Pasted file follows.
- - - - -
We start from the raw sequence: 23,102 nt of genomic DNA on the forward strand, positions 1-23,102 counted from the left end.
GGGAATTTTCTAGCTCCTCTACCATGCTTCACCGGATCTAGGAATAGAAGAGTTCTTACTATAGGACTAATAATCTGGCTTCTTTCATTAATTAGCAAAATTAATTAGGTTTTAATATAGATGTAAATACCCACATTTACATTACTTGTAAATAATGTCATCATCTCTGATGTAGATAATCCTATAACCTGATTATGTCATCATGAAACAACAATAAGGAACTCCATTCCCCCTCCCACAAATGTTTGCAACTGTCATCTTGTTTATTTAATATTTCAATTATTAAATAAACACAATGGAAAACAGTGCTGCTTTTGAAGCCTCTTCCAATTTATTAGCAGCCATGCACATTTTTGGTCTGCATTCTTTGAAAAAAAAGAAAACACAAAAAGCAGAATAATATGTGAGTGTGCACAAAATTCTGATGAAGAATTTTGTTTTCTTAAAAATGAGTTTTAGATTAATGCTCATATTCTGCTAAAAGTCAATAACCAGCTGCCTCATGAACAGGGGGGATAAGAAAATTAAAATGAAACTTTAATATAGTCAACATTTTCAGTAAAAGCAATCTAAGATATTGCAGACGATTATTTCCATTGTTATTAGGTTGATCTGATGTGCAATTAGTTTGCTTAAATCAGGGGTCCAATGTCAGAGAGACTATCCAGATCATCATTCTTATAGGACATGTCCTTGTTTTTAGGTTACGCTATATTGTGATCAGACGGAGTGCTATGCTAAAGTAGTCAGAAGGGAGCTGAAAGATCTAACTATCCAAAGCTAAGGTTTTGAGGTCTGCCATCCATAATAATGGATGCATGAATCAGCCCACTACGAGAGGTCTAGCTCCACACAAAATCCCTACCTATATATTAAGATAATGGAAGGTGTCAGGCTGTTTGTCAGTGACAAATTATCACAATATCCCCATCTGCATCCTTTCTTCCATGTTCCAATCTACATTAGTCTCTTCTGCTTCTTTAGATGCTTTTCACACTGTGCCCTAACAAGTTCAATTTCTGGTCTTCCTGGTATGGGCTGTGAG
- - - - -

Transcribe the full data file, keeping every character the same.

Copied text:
We start from the raw sequence: 23,102 nt of genomic DNA on the forward strand, positions 1-23,102 counted from the left end.
GGGAATTTTCTAGCTCCTCTACCATGCTTCACCGGATCTAGGAATAGAAGAGTTCTTACTATAGGACTAATAATCTGGCTTCTTTCATTAATTAGCAAAATTAATTAGGTTTTAATATAGATGTAAATACCCACATTTACATTACTTGTAAATAATGTCATCATCTCTGATGTAGATAATCCTATAACCTGATTATGTCATCATGAAACAACAATAAGGAACTCCATTCCCCCTCCCACAAATGTTTGCAACTGTCATCTTGTTTATTTAATATTTCAATTATTAAATAAACACAATGGAAAACAGTGCTGCTTTTGAAGCCTCTTCCAATTTATTAGCAGCCATGCACATTTTTGGTCTGCATTCTTTGAAAAAAAAGAAAACACAAAAAGCAGAATAATATGTGAGTGTGCACAAAATTCTGATGAAGAATTTTGTTTTCTTAAAAATGAGTTTTAGATTAATGCTCATATTCTGCTAAAAGTCAATAACCAGCTGCCTCATGAACAGGGGGGATAAGAAAATTAAAATGAAACTTTAATATAGTCAACATTTTCAGTAAAAGCAATCTAAGATATTGCAGACGATTATTTCCATTGTTATTAGGTTGATCTGATGTGCAATTAGTTTGCTTAAATCAGGGGTCCAATGTCAGAGAGACTATCCAGATCATCATTCTTATAGGACATGTCCTTGTTTTTAGGTTACGCTATATTGTGATCAGACGGAGTGCTATGCTAAAGTAGTCAGAAGGGAGCTGAAAGATCTAACTATCCAAAGCTAAGGTTTTGAGGTCTGCCATCCATAATAATGGATGCATGAATCAGCCCACTACGAGAGGTCTAGCTCCACACAAAATCCCTACCTATATATTAAGATAATGGAAGGTGTCAGGCTGTTTGTCAGTGACAAATTATCACAATATCCCCATCTGCATCCTTTCTTCCATGTTCCAATCTACATTAGTCTCTTCTGCTTCTTTAGATGCTTTTCACACTGTGCCCTAACAAGTTCAATTTCTGGTCTTCCTGGTATGGGCTGTGAG